1. The singleton deck construction makes every game just a little different. The variance in commander can be quite a bit higher than other formats with their deck construction rules. I prefer to not run a lot of tutor effects because I like the variance. With my 99 card decks I like to see the maximum number of different cards each game. It makes each game a unique challenge and I enjoy that.

This is so much fun to cast late in a game!

2. Games last longer which means you can cast more powerful and interesting cards. Lots of cards in the game do cool things but their mana cost keeps them from being cast in any other format. Commander games offer a long enough gameplay to allow for those cards to be cast.

3. Multiplayer games with friends are just a more fun and social way to play. I love getting together on Thursday nights at the store with my friends. We gather around the table up front, shuffle our decks, and start slinging spells and the occasional insult. It’s the most enjoyable part of my week.

Games are varied, powerful, and social. These are the top three reasons I can give you to come try playing commander. It’s a great format and if you just want to try it out there is always someone with an extra deck to lend you.

Magic the Gathering

RB Aggro in Amonkhet Standard

Thanks to the Cat-Ban last week the Amonkhet Standard format looks to be a more open deck-building environment. Mardu Vehicles may still be at the top for now but I think that will change as the format progresses. I am excited for week one of this new format and have been tweaking a RB Aggro list since pre-release weekend.
The list started as a Vampires/Madness deck but there are so many good reasons now to drop the tribal theme and go for RB aggro. There are more efficient creature options now with the addition of Bloodrage Brawler and Bone Picker. Bone Picker will hopefully always be cast for one black instead of the printed casting cost. Flameblade Adept rewards our discard outlets as well as our inclusion of the new RB cycle land Canyon Slough. Cut // Ribbons is a great addition as well. Cut is great in the early game to clear a blocker out of the way. Ribbons can be cast later to finish off our opponent. Painful Lesson is used over Painful Truths because in some corner case it could be used as a Shock effect to finish off our opponent. The mana base is pretty basic but the deck is only two colors so nothing fancy is needed.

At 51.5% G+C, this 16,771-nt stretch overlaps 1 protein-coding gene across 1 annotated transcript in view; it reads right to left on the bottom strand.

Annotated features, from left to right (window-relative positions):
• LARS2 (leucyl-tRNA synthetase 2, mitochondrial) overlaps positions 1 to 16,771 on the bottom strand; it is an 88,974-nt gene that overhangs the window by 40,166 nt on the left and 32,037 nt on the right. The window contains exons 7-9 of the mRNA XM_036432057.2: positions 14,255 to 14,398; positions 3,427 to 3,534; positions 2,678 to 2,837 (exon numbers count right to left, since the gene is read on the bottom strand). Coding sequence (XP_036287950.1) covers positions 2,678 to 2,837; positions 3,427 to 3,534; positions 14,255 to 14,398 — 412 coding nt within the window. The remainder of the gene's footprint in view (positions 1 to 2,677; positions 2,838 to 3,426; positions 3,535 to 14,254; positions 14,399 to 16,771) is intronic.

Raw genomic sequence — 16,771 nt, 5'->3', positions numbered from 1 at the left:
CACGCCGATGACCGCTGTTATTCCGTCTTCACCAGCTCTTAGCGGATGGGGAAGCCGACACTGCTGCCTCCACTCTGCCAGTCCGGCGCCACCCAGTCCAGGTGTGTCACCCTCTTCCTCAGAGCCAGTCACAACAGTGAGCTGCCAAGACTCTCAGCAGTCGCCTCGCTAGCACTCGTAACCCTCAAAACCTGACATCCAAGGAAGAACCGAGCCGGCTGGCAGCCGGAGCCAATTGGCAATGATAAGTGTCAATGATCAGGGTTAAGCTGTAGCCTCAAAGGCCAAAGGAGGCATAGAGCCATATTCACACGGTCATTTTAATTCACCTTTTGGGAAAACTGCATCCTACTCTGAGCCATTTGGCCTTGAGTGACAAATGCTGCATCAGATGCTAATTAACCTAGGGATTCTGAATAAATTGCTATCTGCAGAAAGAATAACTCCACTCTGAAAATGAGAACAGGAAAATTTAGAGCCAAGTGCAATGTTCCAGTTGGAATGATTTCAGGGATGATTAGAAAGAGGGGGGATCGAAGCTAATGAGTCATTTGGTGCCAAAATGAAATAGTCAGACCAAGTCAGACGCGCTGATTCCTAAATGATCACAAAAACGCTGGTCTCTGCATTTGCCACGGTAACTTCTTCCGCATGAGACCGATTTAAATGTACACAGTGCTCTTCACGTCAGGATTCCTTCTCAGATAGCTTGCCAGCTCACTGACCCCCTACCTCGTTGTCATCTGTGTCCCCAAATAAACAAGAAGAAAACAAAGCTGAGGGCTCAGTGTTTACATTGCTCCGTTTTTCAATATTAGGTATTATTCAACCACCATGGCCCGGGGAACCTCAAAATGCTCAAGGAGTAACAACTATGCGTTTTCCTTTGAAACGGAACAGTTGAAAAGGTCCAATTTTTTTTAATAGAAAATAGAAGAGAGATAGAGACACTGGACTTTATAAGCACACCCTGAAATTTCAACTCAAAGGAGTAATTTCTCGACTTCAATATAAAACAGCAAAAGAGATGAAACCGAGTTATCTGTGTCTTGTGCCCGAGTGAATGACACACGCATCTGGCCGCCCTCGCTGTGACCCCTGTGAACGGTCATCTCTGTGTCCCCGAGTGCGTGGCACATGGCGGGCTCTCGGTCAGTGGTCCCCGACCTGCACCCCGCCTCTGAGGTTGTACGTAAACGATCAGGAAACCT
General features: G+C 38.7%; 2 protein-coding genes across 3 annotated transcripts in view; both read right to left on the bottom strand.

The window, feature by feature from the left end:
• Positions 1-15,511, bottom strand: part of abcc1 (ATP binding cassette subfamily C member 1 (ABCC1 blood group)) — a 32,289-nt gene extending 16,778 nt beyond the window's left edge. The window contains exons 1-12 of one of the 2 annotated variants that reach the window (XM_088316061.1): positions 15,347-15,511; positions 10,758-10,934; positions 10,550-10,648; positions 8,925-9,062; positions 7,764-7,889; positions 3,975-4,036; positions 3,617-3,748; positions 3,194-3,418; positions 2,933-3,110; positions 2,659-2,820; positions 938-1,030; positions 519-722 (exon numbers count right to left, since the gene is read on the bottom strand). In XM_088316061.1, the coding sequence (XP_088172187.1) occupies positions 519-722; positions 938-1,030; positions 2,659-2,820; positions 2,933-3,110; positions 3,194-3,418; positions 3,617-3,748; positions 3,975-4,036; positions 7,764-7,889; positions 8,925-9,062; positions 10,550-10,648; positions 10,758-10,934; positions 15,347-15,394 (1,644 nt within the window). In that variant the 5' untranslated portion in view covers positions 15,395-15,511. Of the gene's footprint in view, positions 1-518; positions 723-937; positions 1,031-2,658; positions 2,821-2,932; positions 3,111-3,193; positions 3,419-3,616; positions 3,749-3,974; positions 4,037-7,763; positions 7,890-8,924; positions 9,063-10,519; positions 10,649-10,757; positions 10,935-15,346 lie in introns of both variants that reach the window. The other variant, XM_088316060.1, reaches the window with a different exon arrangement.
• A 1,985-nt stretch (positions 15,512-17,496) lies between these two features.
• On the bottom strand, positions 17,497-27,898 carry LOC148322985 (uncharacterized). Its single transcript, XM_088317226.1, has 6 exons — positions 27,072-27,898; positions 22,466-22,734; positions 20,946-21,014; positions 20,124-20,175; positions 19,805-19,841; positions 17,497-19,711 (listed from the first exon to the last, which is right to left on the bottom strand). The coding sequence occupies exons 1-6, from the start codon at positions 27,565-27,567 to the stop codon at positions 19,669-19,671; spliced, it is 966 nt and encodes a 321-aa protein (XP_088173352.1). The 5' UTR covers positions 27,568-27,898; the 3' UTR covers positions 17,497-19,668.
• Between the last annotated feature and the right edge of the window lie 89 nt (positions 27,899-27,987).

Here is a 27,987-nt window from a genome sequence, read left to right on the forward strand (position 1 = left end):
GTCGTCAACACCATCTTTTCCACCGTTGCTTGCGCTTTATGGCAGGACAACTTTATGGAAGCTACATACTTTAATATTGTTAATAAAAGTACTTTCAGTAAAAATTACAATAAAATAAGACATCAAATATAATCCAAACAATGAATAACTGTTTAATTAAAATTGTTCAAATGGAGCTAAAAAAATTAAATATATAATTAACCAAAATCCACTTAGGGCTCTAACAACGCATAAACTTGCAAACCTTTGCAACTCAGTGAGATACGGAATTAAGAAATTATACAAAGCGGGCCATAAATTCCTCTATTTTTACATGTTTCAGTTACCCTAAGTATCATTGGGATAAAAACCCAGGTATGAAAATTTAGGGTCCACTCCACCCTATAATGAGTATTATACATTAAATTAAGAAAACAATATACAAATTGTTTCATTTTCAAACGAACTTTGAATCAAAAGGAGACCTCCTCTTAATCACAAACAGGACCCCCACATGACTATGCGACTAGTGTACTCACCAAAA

4x Dread Wanderer
4x Flameblade Adept
4x Insolent Neonate
4x Bloodrage Brawler
3x Gifted Aetherborn
4x Scrapheap Scrounger
2x Olivia, Mobilized for War
4x Bone Picker

4x Fatal Push
2x Grasp of Darkness
2x Fiery Temper

1x Cut // Ribbons
2x Painful Lesson

4x Canyon Slough
4x Foreboding Ruins
7x Mountain
2x Smoldering Marsh
3x Swamp

Pokémon TCG

Pokemon TCG Deckbuilding 101

Many Pokemon TCG players start out with a theme deck or a battle arena deck but then they wonder how to make it better. Often they pull cool Pokemon from booster packs and they really want to jam them in their deck and play with them. Sometimes that works and sometimes that does not work. I am going to try and lay out some basic deckbuilding guidelines to help you either build your first deck or improve the deck you already own. Let’s jump in to today’s lesson.

First, your deck must be exactly 60 cards. No more. No less. This will most often mean you will need to make some difficult choices about what remains in your deck because there are so many cool cards to play with in this game. That’s alright. There are plenty of decks to make so if a card doesn’t end up fitting in your current deck just remember it when you build your next deck.

The second thing to consider is what format you want your deck to follow. A format is a deckbuilding restriction that limits what cards you are allowed to have in your deck. In the Pokemon TCG there are two main formats played at tournaments: Standard and Expanded. Standard uses only the newest sets and it currently rotates (or drops off old sets) once a year after the World Championships. Expanded currently allows cards that have been printed all the way back to Black & White: Base Set which is pretty far back. Format restrictions do not matter for League play but if you want to enter a tournament you will want to find out which format the Tournament Organizer has set for that tournament.

The best way to find out whether a card is legal for play in a format is to use the Pokemon TCG card database ( Under the Advanced Search settings there is a “Format” option. Select either Standard or Expanded and then search for the card you want to check. If it comes back in  the search results then it is legal for that format. If you need help with this check with your local League Organizer or other local players. Pokemon players are a generally helpful and friendly crowd.

Now we get to the fun part of deckbuilding: picking the cards for our deck. Pokemon decks have 3 main parts: Pokemon, Trainers, and Energy. You will need to pick the right balance of all three of these types in order to assemble a winning deck. We will start with picking our Pokemon.

Darkrai EX is a great example of a strong, overall attacking Pokemon